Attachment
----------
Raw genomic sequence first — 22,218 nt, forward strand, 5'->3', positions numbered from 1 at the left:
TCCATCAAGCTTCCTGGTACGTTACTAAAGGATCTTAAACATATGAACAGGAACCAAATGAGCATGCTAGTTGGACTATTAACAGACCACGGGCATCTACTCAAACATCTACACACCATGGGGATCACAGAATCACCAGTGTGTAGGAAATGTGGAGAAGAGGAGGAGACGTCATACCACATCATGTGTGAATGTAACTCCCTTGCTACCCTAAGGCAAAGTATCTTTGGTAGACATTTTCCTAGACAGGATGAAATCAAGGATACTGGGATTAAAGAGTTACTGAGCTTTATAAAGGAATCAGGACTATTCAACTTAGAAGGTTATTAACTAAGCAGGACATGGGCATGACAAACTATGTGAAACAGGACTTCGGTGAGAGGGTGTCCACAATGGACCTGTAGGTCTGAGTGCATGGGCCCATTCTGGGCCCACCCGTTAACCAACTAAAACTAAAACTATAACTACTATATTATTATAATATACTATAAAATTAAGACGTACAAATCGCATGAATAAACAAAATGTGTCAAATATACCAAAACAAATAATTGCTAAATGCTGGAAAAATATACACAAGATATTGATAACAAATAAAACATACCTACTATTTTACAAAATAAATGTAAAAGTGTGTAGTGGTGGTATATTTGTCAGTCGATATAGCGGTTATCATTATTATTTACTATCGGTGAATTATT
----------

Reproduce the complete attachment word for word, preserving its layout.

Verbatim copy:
Raw genomic sequence first — 22,218 nt, forward strand, 5'->3', positions numbered from 1 at the left:
TCCATCAAGCTTCCTGGTACGTTACTAAAGGATCTTAAACATATGAACAGGAACCAAATGAGCATGCTAGTTGGACTATTAACAGACCACGGGCATCTACTCAAACATCTACACACCATGGGGATCACAGAATCACCAGTGTGTAGGAAATGTGGAGAAGAGGAGGAGACGTCATACCACATCATGTGTGAATGTAACTCCCTTGCTACCCTAAGGCAAAGTATCTTTGGTAGACATTTTCCTAGACAGGATGAAATCAAGGATACTGGGATTAAAGAGTTACTGAGCTTTATAAAGGAATCAGGACTATTCAACTTAGAAGGTTATTAACTAAGCAGGACATGGGCATGACAAACTATGTGAAACAGGACTTCGGTGAGAGGGTGTCCACAATGGACCTGTAGGTCTGAGTGCATGGGCCCATTCTGGGCCCACCCGTTAACCAACTAAAACTAAAACTATAACTACTATATTATTATAATATACTATAAAATTAAGACGTACAAATCGCATGAATAAACAAAATGTGTCAAATATACCAAAACAAATAATTGCTAAATGCTGGAAAAATATACACAAGATATTGATAACAAATAAAACATACCTACTATTTTACAAAATAAATGTAAAAGTGTGTAGTGGTGGTATATTTGTCAGTCGATATAGCGGTTATCATTATTATTTACTATCGGTGAATTATT